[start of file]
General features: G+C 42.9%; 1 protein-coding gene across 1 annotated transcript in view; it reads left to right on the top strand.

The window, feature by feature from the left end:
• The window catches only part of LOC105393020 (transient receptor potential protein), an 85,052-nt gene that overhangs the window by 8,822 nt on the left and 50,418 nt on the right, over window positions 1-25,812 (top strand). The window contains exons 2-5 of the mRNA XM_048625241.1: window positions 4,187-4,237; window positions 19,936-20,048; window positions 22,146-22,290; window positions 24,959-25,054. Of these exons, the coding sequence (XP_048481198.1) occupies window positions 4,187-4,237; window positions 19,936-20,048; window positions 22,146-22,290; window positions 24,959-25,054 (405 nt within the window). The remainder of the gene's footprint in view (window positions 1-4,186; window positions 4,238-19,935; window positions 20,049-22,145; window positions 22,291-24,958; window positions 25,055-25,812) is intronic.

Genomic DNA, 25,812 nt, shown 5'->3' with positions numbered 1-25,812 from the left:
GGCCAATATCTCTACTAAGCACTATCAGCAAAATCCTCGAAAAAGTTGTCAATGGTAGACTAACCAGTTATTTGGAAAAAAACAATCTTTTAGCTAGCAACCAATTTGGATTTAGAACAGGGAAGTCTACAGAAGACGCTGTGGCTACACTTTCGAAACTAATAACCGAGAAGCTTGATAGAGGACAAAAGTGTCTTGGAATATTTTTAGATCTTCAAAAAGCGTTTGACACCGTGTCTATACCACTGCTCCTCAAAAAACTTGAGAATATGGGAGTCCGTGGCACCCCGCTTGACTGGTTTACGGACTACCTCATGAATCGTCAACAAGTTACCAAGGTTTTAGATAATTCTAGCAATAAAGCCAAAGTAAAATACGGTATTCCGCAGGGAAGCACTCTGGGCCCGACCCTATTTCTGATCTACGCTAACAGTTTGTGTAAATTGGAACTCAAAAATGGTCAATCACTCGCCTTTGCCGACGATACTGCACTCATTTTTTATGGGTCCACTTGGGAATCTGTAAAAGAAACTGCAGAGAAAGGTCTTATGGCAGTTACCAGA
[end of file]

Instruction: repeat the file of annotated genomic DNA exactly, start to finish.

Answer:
General features: G+C 42.9%; 1 protein-coding gene across 1 annotated transcript in view; it reads left to right on the top strand.

The window, feature by feature from the left end:
• The window catches only part of LOC105393020 (transient receptor potential protein), an 85,052-nt gene that overhangs the window by 8,822 nt on the left and 50,418 nt on the right, over window positions 1-25,812 (top strand). The window contains exons 2-5 of the mRNA XM_048625241.1: window positions 4,187-4,237; window positions 19,936-20,048; window positions 22,146-22,290; window positions 24,959-25,054. Of these exons, the coding sequence (XP_048481198.1) occupies window positions 4,187-4,237; window positions 19,936-20,048; window positions 22,146-22,290; window positions 24,959-25,054 (405 nt within the window). The remainder of the gene's footprint in view (window positions 1-4,186; window positions 4,238-19,935; window positions 20,049-22,145; window positions 22,291-24,958; window positions 25,055-25,812) is intronic.

Genomic DNA, 25,812 nt, shown 5'->3' with positions numbered 1-25,812 from the left:
GGCCAATATCTCTACTAAGCACTATCAGCAAAATCCTCGAAAAAGTTGTCAATGGTAGACTAACCAGTTATTTGGAAAAAAACAATCTTTTAGCTAGCAACCAATTTGGATTTAGAACAGGGAAGTCTACAGAAGACGCTGTGGCTACACTTTCGAAACTAATAACCGAGAAGCTTGATAGAGGACAAAAGTGTCTTGGAATATTTTTAGATCTTCAAAAAGCGTTTGACACCGTGTCTATACCACTGCTCCTCAAAAAACTTGAGAATATGGGAGTCCGTGGCACCCCGCTTGACTGGTTTACGGACTACCTCATGAATCGTCAACAAGTTACCAAGGTTTTAGATAATTCTAGCAATAAAGCCAAAGTAAAATACGGTATTCCGCAGGGAAGCACTCTGGGCCCGACCCTATTTCTGATCTACGCTAACAGTTTGTGTAAATTGGAACTCAAAAATGGTCAATCACTCGCCTTTGCCGACGATACTGCACTCATTTTTTATGGGTCCACTTGGGAATCTGTAAAAGAAACTGCAGAGAAAGGTCTTATGGCAGTTACCAGA